25 June 2008

On locusts and wild honey, and then some

When he appeared to Zechariah, the angel of the Lord prophesied of John the Baptist, “He will drink neither wine nor strong drink” (Luke 1:15), thus indicating the kind of life he would live.

Here John appears like Samson and Samuel, who, like John, took the nazirite vow (cf. Judges 13:4-5; I Samuel 1:11) and were consecrated to the Lord. Those who took this vow were regarded as prophets as long as they remained under the vow.

The word “nazirite” itself comes from the Hebrew word, nazir, meaning, “set apart as sacred, dedicated, vowed.” Even from the womb, then, John was dedicated to the service of the Lord.

This vow of the nazirite was given by the Lord through Moses:

When a man (or a woman) solemnly takes the nazirite vow to dedicate himself to the Lord, he shall abstain from wine and strong drink; he may neither drink wine vinegar, other vinegar, or any kind of grape juice, nor eat either fresh or dried grapes. As long as he is a nazirite he shall not eat anything of the produce of the vine, not even unripe grapes or grapeskins. While he is under the nazirite vow, no razor shall touch his hair. Until the period of his dedication to the Lord is over, he shall be sacred, and shall let the hair of his head grow freely. As long as he is dedicated to the Lord, he shall not enter where a dead person is. Not even for his father or mother, his sister or brother, should they die, may he become unclean, since his head bears his dedication to God. As long as he is a nazirite he is sacred to the Lord (Numbers 6:2-8).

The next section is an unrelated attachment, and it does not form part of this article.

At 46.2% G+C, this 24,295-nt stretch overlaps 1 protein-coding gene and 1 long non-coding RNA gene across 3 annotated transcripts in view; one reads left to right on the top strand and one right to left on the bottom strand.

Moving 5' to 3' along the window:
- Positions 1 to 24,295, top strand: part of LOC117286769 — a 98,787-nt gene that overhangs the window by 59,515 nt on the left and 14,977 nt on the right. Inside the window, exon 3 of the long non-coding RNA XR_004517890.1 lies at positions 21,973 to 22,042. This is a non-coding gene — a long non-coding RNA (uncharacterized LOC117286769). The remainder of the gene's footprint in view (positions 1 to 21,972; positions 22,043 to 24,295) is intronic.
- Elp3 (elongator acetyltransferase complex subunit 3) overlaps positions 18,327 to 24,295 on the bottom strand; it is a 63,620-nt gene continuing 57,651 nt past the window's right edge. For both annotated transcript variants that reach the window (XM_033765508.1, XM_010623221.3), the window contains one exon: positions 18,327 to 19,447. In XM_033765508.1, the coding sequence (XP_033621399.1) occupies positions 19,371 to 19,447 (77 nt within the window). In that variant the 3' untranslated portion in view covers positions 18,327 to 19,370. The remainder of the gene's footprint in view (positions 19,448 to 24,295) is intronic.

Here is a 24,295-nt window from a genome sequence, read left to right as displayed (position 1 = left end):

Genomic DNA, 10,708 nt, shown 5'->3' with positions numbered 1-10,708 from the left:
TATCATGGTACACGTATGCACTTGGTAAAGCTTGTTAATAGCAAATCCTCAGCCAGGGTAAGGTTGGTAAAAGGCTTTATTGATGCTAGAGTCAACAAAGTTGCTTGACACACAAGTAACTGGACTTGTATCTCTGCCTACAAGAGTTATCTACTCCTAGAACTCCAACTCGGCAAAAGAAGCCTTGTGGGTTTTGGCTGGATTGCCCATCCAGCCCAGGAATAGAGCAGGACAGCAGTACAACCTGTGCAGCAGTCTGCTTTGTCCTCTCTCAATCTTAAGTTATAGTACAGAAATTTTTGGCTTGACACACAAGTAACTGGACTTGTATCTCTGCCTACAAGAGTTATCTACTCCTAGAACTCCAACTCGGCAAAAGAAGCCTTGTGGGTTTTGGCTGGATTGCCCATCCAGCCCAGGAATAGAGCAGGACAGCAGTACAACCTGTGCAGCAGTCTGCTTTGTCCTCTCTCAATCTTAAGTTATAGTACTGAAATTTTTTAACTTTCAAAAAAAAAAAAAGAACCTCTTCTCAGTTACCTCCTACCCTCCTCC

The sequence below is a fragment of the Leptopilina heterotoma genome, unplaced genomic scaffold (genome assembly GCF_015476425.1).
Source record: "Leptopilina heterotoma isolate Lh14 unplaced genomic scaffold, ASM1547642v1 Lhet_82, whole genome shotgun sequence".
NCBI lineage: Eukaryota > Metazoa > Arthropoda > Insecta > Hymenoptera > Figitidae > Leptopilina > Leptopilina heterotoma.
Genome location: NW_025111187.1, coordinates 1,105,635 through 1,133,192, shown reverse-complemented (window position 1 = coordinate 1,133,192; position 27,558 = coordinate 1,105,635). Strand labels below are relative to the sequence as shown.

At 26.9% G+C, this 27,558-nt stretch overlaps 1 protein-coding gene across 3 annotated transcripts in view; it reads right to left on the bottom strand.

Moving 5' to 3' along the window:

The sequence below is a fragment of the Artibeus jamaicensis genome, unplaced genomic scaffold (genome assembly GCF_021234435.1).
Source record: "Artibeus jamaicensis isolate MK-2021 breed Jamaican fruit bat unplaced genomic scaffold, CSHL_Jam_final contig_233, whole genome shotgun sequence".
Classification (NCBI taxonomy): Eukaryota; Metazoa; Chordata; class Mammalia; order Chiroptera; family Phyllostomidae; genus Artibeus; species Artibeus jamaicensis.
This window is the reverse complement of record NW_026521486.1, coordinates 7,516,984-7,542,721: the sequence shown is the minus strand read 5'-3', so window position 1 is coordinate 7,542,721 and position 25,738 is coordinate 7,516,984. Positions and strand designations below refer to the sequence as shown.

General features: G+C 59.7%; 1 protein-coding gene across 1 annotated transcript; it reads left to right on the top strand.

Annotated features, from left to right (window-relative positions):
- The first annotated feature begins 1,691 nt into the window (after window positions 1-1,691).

From his birth, then, we see that John was set apart for the Lord, to be the “voice of one crying out in the desert, ‘Prepare the way of the Lord’” (Isaiah 40:3).

There is more that we can learn of the Baptist if we consider not only what he did not drink, but also what he ate. Both Matthew and Mark tell us that John’s diet consisted of “locusts and wild honey” (Matthew 3:4; Mark 1:6).

Under the Old Covenant, locusts were among the insects that could be eaten (cf. Leviticus 11:22). By eating locusts, John remained faithful to the Law and also renounced worldly pleasures.

The locusts may also call to mind the eighth plague visited upon the Egyptians for their stubbornness to release the Hebrews (cf. Exodus 10:4-6). Peter Chrysologus tells us that “locusts intended for sinners worthy of chastisement are rightly considered to be food for repentance, so that bounding from the place of sin to the place of repentance the sinner may fly to heaven on the wings of forgiveness.”[1]

Yet Origen suggests a further reason for John to eat locusts: “John ate locusts, suggesting that the people of God were being nourished by a word that traveled high aloft in the air and had not yet passed over the earth.”[2] It was John the Baptist, after all, who said of this Word made flesh, “Behold the Lamb of God, who takes away the sin of the world” (John 1:29).

The reason that John ate locusts, then, is threefold: to remain faithful to the Law, to call the people to repentance, and to point out the coming of the “living bread that came down from heaven” (John 6:51).

But what of the honey that John also ate? It surely alludes back to the Promised Land, to the land “flowing with milk and honey” (Exodus 3:8). This land the Lord promised his people, but they lost it by disobeying his commands. Baruch says to the people: